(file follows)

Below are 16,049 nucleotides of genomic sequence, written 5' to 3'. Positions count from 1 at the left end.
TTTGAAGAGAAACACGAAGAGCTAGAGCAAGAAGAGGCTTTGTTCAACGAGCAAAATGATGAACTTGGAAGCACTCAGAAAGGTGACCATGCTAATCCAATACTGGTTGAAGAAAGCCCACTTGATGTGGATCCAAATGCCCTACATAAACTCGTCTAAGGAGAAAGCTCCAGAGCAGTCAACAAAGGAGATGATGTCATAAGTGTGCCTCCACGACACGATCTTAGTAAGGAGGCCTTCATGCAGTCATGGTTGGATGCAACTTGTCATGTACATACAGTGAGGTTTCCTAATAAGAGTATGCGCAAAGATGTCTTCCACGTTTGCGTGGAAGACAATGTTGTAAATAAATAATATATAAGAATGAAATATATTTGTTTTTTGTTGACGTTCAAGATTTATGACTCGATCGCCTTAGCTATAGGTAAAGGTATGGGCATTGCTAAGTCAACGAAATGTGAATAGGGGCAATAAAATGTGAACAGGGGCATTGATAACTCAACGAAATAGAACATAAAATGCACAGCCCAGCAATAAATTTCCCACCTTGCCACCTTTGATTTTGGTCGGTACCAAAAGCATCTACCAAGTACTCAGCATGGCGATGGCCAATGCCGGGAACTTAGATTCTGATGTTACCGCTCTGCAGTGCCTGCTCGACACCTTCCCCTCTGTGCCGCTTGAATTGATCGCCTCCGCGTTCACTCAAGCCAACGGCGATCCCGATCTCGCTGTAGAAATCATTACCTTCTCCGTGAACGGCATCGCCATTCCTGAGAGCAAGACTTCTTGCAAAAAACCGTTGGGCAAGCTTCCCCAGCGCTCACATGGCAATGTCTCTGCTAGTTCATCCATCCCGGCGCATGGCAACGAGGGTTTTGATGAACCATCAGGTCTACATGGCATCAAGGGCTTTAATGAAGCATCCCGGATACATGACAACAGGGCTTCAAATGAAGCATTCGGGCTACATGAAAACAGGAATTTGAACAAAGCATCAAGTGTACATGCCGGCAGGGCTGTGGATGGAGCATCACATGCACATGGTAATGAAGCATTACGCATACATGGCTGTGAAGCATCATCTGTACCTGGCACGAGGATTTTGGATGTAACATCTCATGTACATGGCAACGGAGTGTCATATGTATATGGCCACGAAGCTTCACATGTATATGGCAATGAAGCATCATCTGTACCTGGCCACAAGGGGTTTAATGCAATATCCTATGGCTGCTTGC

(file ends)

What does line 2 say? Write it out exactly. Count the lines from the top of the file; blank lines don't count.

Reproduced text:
TTTGAAGAGAAACACGAAGAGCTAGAGCAAGAAGAGGCTTTGTTCAACGAGCAAAATGATGAACTTGGAAGCACTCAGAAAGGTGACCATGCTAATCCAATACTGGTTGAAGAAAGCCCACTTGATGTGGATCCAAATGCCCTACATAAACTCGTCTAAGGAGAAAGCTCCAGAGCAGTCAACAAAGGAGATGATGTCATAAGTGTGCCTCCACGACACGATCTTAGTAAGGAGGCCTTCATGCAGTCATGGTTGGATGCAACTTGTCATGTACATACAGTGAGGTTTCCTAATAAGAGTATGCGCAAAGATGTCTTCCACGTTTGCGTGGAAGACAATGTTGTAAATAAATAATATATAAGAATGAAATATATTTGTTTTTTGTTGACGTTCAAGATTTATGACTCGATCGCCTTAGCTATAGGTAAAGGTATGGGCATTGCTAAGTCAACGAAATGTGAATAGGGGCAATAAAATGTGAACAGGGGCATTGATAACTCAACGAAATAGAACATAAAATGCACAGCCCAGCAATAAATTTCCCACCTTGCCACCTTTGATTTTGGTCGGTACCAAAAGCATCTACCAAGTACTCAGCATGGCGATGGCCAATGCCGGGAACTTAGATTCTGATGTTACCGCTCTGCAGTGCCTGCTCGACACCTTCCCCTCTGTGCCGCTTGAATTGATCGCCTCCGCGTTCACTCAAGCCAACGGCGATCCCGATCTCGCTGTAGAAATCATTACCTTCTCCGTGAACGGCATCGCCATTCCTGAGAGCAAGACTTCTTGCAAAAAACCGTTGGGCAAGCTTCCCCAGCGCTCACATGGCAATGTCTCTGCTAGTTCATCCATCCCGGCGCATGGCAACGAGGGTTTTGATGAACCATCAGGTCTACATGGCATCAAGGGCTTTAATGAAGCATCCCGGATACATGACAACAGGGCTTCAAATGAAGCATTCGGGCTACATGAAAACAGGAATTTGAACAAAGCATCAAGTGTACATGCCGGCAGGGCTGTGGATGGAGCATCACATGCACATGGTAATGAAGCATTACGCATACATGGCTGTGAAGCATCATCTGTACCTGGCACGAGGATTTTGGATGTAACATCTCATGTACATGGCAACGGAGTGTCATATGTATATGGCCACGAAGCTTCACATGTATATGGCAATGAAGCATCATCTGTACCTGGCCACAAGGGGTTTAATGCAATATCCTATGGCTGCTTGC